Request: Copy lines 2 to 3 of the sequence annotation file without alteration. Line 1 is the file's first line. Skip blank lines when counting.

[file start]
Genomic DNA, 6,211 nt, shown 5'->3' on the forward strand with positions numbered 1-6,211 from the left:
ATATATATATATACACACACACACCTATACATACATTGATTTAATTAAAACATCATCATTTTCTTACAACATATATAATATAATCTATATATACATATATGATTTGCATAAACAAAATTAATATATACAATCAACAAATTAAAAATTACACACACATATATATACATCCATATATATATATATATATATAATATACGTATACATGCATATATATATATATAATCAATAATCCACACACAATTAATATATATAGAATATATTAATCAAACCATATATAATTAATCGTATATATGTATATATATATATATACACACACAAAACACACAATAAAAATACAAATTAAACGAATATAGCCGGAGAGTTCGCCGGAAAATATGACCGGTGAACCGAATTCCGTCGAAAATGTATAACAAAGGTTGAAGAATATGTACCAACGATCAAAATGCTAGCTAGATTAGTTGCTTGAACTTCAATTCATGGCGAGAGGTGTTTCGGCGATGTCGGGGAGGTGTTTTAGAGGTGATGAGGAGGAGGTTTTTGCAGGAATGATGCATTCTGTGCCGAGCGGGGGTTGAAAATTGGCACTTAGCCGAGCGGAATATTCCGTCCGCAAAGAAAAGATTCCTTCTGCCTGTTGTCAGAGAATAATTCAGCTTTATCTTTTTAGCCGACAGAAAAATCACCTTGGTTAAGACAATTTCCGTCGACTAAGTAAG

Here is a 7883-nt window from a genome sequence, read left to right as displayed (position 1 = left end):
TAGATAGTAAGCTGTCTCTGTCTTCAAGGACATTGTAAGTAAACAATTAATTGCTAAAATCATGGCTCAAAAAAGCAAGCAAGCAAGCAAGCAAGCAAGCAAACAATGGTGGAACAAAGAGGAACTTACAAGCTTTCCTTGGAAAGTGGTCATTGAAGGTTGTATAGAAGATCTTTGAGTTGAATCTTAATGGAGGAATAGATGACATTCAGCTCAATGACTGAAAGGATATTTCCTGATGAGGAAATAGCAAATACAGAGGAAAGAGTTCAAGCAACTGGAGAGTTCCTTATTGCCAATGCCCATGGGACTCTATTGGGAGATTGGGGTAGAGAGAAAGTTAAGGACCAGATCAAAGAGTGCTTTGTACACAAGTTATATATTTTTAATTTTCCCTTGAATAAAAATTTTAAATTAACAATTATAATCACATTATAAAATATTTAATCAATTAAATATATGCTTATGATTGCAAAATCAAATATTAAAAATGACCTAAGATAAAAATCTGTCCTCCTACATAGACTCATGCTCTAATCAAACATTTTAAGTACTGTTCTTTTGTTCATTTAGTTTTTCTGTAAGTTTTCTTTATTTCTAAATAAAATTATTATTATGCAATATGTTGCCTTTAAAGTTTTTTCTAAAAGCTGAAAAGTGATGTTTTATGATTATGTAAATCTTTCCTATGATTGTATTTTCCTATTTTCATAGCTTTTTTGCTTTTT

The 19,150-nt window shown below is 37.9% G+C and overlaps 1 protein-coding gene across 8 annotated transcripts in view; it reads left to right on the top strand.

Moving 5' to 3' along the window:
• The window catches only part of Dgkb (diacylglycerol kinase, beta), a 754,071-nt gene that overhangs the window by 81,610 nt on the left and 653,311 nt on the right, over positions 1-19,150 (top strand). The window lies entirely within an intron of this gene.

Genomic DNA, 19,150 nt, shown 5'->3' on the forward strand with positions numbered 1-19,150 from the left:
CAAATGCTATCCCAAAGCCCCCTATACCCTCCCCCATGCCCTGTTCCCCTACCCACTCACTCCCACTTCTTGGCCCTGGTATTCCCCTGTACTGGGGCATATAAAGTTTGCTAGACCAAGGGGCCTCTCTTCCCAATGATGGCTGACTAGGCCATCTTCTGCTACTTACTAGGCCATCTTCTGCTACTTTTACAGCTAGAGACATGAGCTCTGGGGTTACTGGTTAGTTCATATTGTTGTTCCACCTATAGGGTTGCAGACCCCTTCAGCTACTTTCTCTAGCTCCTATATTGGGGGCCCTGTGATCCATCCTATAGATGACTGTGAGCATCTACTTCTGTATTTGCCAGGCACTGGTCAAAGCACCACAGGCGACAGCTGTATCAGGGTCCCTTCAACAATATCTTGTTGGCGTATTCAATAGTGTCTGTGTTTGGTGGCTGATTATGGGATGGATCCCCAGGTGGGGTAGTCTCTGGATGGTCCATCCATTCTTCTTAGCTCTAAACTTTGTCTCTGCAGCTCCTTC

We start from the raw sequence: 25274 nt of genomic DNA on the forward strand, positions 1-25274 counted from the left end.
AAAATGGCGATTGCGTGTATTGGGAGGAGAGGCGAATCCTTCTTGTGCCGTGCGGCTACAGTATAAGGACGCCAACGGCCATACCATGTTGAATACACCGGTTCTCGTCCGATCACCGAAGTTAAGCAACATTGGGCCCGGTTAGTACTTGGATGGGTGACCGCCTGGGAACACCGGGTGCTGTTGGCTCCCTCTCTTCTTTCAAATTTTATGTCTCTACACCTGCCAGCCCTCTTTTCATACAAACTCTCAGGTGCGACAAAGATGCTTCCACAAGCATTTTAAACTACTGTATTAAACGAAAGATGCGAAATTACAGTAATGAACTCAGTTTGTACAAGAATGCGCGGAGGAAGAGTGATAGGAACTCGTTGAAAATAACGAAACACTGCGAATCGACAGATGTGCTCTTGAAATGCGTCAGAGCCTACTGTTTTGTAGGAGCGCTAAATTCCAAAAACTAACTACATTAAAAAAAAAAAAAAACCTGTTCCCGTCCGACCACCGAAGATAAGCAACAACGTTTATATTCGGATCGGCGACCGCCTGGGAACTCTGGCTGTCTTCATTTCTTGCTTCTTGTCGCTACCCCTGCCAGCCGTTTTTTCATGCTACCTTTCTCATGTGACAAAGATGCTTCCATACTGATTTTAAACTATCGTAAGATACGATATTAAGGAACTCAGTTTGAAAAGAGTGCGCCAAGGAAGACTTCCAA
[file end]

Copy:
ATATATATATATACACACACACACCTATACATACATTGATTTAATTAAAACATCATCATTTTCTTACAACATATATAATATAATCTATATATACATATATGATTTGCATAAACAAAATTAATATATACAATCAACAAATTAAAAATTACACACACATATATATACATCCATATATATATATATATATATAATATACGTATACATGCATATATATATATATAATCAATAATCCACACACAATTAATATATATAGAATATATTAATCAAACCATATATAATTAATCGTATATATGTATATATATATATATACACACACAAAACACACAATAAAAATACAAATTAAACGAATATAGCCGGAGAGTTCGCCGGAAAATATGACCGGTGAACCGAATTCCGTCGAAAATGTATAACAAAGGTTGAAGAATATGTACCAACGATCAAAATGCTAGCTAGATTAGTTGCTTGAACTTCAATTCATGGCGAGAGGTGTTTCGGCGATGTCGGGGAGGTGTTTTAGAGGTGATGAGGAGGAGGTTTTTGCAGGAATGATGCATTCTGTGCCGAGCGGGGGTTGAAAATTGGCACTTAGCCGAGCGGAATATTCCGTCCGCAAAGAAAAGATTCCTTCTGCCTGTTGTCAGAGAATAATTCAGCTTTATCTTTTTAGCCGACAGAAAAATCACCTTGGTTAAGACAATTTCCGTCGACTAAGTAAG

Here is a 7883-nt window from a genome sequence, read left to right as displayed (position 1 = left end):